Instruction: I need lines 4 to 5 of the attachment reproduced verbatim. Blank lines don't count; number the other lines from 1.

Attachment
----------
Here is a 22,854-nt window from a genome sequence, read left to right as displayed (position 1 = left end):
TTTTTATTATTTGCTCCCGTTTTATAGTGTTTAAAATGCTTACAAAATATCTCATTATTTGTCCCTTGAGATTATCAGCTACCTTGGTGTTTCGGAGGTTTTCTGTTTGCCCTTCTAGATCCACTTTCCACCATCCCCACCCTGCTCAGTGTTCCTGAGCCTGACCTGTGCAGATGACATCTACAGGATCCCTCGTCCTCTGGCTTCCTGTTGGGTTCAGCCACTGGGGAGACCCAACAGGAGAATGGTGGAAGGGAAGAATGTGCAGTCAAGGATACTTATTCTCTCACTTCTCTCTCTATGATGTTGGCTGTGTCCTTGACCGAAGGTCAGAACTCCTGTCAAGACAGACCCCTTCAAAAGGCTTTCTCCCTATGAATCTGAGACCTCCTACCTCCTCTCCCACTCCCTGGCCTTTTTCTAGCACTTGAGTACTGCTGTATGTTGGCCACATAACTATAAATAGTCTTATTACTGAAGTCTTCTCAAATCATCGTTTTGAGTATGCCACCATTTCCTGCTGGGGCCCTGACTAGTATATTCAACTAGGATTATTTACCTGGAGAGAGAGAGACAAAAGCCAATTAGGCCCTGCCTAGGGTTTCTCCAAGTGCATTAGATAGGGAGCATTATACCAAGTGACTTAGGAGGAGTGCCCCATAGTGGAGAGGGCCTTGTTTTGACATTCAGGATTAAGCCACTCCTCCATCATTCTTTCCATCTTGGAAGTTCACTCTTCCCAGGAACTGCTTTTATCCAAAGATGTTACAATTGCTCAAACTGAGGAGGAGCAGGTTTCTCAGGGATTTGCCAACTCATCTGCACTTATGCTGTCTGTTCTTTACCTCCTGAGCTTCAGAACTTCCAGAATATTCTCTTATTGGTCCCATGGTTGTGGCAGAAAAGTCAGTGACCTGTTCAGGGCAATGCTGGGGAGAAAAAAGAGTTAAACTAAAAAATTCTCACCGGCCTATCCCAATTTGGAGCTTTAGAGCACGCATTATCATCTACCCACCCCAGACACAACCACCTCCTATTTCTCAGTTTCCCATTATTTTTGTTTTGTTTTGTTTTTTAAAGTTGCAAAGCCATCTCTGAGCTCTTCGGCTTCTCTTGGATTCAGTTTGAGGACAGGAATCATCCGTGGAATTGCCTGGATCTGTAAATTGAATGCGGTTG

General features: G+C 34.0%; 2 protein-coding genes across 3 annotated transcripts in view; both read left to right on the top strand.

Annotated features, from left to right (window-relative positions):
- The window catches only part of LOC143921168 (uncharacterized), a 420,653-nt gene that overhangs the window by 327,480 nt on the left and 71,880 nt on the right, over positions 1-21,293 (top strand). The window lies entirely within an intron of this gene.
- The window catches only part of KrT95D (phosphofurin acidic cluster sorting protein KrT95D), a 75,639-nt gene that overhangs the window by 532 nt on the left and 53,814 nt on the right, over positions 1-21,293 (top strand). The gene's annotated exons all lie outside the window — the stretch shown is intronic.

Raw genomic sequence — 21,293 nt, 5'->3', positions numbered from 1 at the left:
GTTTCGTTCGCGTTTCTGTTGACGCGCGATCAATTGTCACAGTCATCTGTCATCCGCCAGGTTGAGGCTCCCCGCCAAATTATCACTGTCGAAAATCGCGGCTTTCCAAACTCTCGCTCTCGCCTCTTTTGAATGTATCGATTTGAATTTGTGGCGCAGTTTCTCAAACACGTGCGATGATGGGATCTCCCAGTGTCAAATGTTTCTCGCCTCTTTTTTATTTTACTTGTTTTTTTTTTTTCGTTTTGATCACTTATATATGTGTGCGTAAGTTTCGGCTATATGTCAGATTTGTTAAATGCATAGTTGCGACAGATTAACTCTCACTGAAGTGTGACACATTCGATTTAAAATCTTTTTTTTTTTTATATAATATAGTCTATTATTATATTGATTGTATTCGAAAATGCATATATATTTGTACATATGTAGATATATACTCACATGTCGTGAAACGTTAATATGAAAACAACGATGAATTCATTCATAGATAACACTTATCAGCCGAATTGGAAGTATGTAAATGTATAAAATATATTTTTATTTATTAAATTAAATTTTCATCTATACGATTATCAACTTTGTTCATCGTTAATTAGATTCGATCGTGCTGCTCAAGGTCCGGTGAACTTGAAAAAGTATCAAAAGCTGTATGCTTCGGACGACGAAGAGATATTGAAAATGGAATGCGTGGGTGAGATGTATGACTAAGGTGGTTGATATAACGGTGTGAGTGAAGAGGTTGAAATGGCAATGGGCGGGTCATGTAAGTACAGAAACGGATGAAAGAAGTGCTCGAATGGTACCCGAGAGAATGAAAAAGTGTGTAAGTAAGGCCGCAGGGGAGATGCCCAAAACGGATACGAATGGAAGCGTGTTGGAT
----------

Annotated features, from left to right (window-relative positions):
- The window catches only part of LOC143921168 (uncharacterized), a 420,653-nt gene that overhangs the window by 327,480 nt on the left and 71,880 nt on the right, over positions 1-21,293 (top strand). The window lies entirely within an intron of this gene.